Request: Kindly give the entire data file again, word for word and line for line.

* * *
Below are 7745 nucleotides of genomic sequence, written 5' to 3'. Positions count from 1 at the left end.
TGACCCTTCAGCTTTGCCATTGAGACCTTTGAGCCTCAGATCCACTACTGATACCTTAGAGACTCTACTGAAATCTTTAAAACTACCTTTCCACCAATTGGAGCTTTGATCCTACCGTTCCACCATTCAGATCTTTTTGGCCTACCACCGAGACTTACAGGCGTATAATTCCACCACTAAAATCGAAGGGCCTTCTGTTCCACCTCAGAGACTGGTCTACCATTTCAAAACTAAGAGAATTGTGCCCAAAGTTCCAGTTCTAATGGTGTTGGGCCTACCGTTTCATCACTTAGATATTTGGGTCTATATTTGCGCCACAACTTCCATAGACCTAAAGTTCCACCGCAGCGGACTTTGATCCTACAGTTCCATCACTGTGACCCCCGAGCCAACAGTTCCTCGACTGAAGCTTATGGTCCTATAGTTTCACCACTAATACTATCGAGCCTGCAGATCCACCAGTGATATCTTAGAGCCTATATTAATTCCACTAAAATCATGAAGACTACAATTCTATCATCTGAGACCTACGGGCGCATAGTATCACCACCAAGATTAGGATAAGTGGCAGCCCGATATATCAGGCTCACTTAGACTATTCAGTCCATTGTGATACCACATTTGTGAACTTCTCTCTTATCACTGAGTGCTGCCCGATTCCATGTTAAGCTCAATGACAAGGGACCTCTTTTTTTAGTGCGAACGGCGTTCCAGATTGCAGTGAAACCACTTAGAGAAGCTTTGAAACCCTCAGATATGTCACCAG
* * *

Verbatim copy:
Below are 7745 nucleotides of genomic sequence, written 5' to 3'. Positions count from 1 at the left end.
TGACCCTTCAGCTTTGCCATTGAGACCTTTGAGCCTCAGATCCACTACTGATACCTTAGAGACTCTACTGAAATCTTTAAAACTACCTTTCCACCAATTGGAGCTTTGATCCTACCGTTCCACCATTCAGATCTTTTTGGCCTACCACCGAGACTTACAGGCGTATAATTCCACCACTAAAATCGAAGGGCCTTCTGTTCCACCTCAGAGACTGGTCTACCATTTCAAAACTAAGAGAATTGTGCCCAAAGTTCCAGTTCTAATGGTGTTGGGCCTACCGTTTCATCACTTAGATATTTGGGTCTATATTTGCGCCACAACTTCCATAGACCTAAAGTTCCACCGCAGCGGACTTTGATCCTACAGTTCCATCACTGTGACCCCCGAGCCAACAGTTCCTCGACTGAAGCTTATGGTCCTATAGTTTCACCACTAATACTATCGAGCCTGCAGATCCACCAGTGATATCTTAGAGCCTATATTAATTCCACTAAAATCATGAAGACTACAATTCTATCATCTGAGACCTACGGGCGCATAGTATCACCACCAAGATTAGGATAAGTGGCAGCCCGATATATCAGGCTCACTTAGACTATTCAGTCCATTGTGATACCACATTTGTGAACTTCTCTCTTATCACTGAGTGCTGCCCGATTCCATGTTAAGCTCAATGACAAGGGACCTCTTTTTTTAGTGCGAACGGCGTTCCAGATTGCAGTGAAACCACTTAGAGAAGCTTTGAAACCCTCAGATATGTCACCAG